By Stanley M. Brand
Convicted perjurer Michael Cohen’s testimony next week at a congressional hearing promises to be a political spectacle.
But Cohen’s appearance may not actually be legitimate under congressional rules.
In Cohen’s case, the Government Oversight and Reform Committee’s description of the issues it will explore in his hearing include “the President’s debts and payments relating to efforts to influence the 2016 election … the President’s compliance with campaign finance laws…the President’s business practices …” even the “accuracy of the President’s public statements.”
These subjects have nothing to do with the committee’s jurisdiction. The committee’s role is to investigate the “overall economy and efficiency and management of government operations and activities.”
As a former counsel for the House of Representatives from 1976 to 1983, I believe the Cohen hearing’s broad range of subjects go far beyond the jurisdiction of the committee.
In my view, that makes this a show hearing, not a legitimate exercise of the committee’s duties.
Power of the state
Cohen is appearing willingly, almost enthusiastically, before the Government Oversight and Reform Committee.
But for many witnesses subpoenaed by congressional committees, their appearance is a fraught and frightening experience full of legal jeopardy, where they face interrogation by a committee of some of the most powerful men and women in the nation.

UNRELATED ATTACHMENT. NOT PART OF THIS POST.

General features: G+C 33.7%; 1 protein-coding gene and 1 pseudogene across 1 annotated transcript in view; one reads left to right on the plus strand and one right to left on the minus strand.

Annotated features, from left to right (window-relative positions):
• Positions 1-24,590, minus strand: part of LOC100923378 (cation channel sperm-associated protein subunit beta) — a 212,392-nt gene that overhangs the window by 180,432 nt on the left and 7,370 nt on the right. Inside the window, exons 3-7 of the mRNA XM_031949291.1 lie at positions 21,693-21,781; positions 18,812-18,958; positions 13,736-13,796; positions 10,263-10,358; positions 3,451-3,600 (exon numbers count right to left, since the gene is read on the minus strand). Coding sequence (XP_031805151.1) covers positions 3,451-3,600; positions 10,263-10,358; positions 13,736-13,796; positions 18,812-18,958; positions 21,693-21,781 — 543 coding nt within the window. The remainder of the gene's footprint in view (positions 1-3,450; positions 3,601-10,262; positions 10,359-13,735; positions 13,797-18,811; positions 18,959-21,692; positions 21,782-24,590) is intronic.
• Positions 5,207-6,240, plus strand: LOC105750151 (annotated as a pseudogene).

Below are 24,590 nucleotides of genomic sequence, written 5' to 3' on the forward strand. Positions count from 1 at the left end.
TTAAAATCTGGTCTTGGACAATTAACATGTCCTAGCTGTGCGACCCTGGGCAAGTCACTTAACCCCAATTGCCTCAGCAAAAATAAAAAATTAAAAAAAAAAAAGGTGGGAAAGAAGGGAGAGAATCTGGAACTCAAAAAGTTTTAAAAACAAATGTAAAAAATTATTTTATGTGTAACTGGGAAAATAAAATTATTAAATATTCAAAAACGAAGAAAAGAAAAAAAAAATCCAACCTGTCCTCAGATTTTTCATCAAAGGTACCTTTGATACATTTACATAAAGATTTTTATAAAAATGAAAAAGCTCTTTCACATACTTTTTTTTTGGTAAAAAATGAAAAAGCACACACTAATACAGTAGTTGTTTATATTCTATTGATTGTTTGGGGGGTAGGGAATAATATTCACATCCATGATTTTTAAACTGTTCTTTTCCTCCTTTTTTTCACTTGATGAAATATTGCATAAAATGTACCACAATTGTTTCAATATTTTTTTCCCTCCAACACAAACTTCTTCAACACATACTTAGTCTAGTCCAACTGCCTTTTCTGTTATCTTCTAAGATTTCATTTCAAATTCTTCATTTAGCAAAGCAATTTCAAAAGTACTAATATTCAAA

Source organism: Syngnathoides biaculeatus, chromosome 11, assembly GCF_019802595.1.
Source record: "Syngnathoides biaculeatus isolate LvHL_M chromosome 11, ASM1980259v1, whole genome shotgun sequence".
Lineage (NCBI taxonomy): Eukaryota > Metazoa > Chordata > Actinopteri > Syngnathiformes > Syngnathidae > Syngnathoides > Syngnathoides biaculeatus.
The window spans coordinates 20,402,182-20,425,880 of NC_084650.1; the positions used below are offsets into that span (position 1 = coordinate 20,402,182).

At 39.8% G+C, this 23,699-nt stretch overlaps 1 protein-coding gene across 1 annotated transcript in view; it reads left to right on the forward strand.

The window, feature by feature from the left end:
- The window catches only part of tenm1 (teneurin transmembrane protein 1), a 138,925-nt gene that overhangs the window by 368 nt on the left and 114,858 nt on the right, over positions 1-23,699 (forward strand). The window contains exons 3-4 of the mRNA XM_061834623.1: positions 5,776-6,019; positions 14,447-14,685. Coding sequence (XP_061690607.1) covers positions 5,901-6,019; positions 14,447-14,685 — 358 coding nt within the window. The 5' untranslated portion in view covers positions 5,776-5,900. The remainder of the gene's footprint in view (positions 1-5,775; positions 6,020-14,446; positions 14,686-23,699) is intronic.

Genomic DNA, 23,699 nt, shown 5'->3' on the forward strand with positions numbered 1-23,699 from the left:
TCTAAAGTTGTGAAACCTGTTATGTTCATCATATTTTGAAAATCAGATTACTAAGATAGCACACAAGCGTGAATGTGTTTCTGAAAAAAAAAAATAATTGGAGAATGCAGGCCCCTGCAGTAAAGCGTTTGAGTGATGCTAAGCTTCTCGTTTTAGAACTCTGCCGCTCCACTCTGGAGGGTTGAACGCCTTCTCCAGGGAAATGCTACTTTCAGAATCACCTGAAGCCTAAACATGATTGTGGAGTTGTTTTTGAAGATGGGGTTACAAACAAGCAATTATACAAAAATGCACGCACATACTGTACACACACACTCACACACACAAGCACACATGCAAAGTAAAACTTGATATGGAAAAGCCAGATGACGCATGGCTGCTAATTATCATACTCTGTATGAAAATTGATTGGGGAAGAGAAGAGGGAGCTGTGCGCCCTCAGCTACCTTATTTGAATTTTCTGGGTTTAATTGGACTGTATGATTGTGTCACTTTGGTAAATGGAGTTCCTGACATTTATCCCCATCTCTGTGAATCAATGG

The seemingly all-encompassing power of Congress to investigate has been the subject of numerous Supreme Court and lower federal court rulings that attempt to limit the power of these government committees against individual witnesses. The rulings ensure that witnesses facing such awesome government power are protected by the Constitution’s guarantee of due process.
The means the courts have insisted on strict adherence by members of Congress to the rules that circumscribe committee jurisdictions.
Maintaining this balance – of the need for investigations versus protection of individual rights – is the legal challenge facing the now Democratically controlled House as it embarks on an array of investigations into the Trump administration.
But is it legitimate for Congress to hold such show hearings? Serious questions are raised by Supreme Court precedents issued during the Red Scare era about the authority of Congress to pursue investigations that may have a political point, but which they do not have the actual authority to conduct.
Grandstanding or public interest?
According to Republicans on the committee, Cohen’s lawyer told them he “picked this committee” to tell his “story” which would include “anecdotes about his time with the President.”
The power granted to Congress in Article I of the Constitution – “all legislative powers therein shall be vested in Congress” – means that its inquiries must aid in the achievement of a legislative purpose.
But the president’s business practices or his campaign finance activities simply are outside the scope – government operations and activities – of the committee that will hear Cohen’s testimony. The House rules give jurisdiction over federal elections and campaign finance to the Committee on House Administration. Other committees could have jurisdiction to hear testimony on the president’s business practices.